NSF funds take 2D materials research center to next phase
The Center for Atomically Thin Multifunctional Coatings (ATOMIC), operated jointly by Penn State and Rice Universities, has secured renewed funding from the National Science Foundation (NSF) for a new phase of expansion.
“The goal of ATOMIC is to design and synthesize atomically thin materials that solve fundamental scientific and technological challenges in corrosion, oxidation and abrasion, friction and wear and energy conversion and storage,” explains Jun Lou, director of the Rice site and professor of materials science and nanoengineering. “Our goal is to develop advanced two-dimensional (2D) coatings for a variety of industries with multiple uses.”
The national research center, which was one of more than 70 established by the NSF to encourage collaboration between academia and industry, currently boasts 13 industry and five government partners. Since 2015, ATOMIC has focused on advanced 2D materials for protective coatings, atomically thin materials for energy conversion and storage, and atomic layers for sensing applications.
ATOMIC will receive $1.5 million in Phase II funding over the next five years, adding to existing funding for research activities from industry memberships. The center is taking on Boise State University as a new academic partner and additional industrial collaborators but is still open to new members. Boise State brings expertise in advanced printing technologies and additive manufacturing, complementing ATOMIC’s existing capabilities at Penn State’s Millennium Science Complex, which include a 9500-square-foot cleanroom for nanofabrication, over 70 characterization instruments, and a 2D synthesis lab, along with Rice’s advanced synthesis and characterization instruments for low-dimensional materials.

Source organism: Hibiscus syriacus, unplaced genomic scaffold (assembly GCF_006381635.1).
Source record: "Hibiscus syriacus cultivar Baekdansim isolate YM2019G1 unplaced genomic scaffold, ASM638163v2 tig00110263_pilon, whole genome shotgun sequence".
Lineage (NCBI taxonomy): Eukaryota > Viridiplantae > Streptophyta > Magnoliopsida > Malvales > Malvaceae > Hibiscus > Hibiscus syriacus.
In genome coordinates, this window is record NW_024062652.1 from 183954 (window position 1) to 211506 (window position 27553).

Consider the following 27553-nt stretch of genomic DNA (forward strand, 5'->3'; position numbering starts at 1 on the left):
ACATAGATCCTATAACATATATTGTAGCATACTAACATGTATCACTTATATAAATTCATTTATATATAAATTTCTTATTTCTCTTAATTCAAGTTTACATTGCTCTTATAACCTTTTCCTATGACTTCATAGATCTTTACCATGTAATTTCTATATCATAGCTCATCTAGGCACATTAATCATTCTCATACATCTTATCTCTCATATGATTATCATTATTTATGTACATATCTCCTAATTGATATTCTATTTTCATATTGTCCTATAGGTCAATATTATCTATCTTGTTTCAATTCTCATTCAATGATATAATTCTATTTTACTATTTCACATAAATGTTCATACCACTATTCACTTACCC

“We are thrilled to add Boise State University and their focus on inkjet printing, as this will enable quick printing of devices that make use of the multifunctional 2D materials that we have developed,” says Mauricio Terrones, director of ATOMIC and Penn State’s Verne M. Willaman Professor of Physics and distinguished professor of physics, chemistry, and materials science and engineering.
Over the coming years, Penn State, Rice and Boise State will work together on projects that they hope will yield new intellectual property that will be available to both academic and industry members.
“We are very pleased about the renewal of the ATOMIC center,” says Lou. “In addition to the current focus areas, we look forward to expanding the research into biomedical, sustainability and energy areas.”
One of the new projects will develop nanoantennas based on 2D heterostructures for communication and sensing in wearable electronics for next generation internet-of-things applications. Other efforts will target advanced manufacturing of coatings for fast, accurate sensors.
“In Phase I, we laid the groundwork for advanced 2D coatings that have wonderful properties. In Phase II we will focus on advancing the technology to more applied solutions,” adds Terrones.